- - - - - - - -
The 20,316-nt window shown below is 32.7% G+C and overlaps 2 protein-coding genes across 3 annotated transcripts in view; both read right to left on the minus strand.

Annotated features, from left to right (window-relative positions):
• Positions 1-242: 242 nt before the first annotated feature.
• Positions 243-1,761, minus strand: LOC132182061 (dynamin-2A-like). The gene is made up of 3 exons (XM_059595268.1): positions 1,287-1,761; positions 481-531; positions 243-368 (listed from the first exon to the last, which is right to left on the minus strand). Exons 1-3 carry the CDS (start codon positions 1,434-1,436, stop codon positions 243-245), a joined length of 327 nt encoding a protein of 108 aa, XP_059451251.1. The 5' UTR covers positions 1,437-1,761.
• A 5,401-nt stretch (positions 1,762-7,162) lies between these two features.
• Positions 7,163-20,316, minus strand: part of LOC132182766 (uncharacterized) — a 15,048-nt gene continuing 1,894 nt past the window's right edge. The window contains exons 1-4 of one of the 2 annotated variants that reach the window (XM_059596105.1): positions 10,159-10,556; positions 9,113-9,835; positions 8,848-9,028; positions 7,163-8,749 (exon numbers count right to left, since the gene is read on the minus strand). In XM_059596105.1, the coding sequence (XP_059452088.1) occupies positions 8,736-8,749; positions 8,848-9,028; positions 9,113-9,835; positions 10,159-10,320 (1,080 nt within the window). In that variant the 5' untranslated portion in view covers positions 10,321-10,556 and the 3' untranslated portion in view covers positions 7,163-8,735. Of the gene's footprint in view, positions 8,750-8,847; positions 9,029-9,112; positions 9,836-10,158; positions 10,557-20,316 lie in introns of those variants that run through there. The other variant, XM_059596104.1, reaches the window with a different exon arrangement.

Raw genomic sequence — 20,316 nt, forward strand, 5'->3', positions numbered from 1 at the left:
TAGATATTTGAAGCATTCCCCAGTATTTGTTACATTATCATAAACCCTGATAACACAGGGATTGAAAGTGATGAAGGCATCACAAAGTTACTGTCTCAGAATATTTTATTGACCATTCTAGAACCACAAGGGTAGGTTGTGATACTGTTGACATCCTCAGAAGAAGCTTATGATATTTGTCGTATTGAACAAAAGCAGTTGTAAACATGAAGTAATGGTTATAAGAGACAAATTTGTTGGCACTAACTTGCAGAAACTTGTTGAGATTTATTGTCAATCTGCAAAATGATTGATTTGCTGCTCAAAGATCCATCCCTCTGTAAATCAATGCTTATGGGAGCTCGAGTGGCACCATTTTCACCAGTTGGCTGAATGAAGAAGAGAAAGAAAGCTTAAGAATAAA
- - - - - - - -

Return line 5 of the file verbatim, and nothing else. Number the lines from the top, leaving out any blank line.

• A 5,401-nt stretch (positions 1,762-7,162) lies between these two features.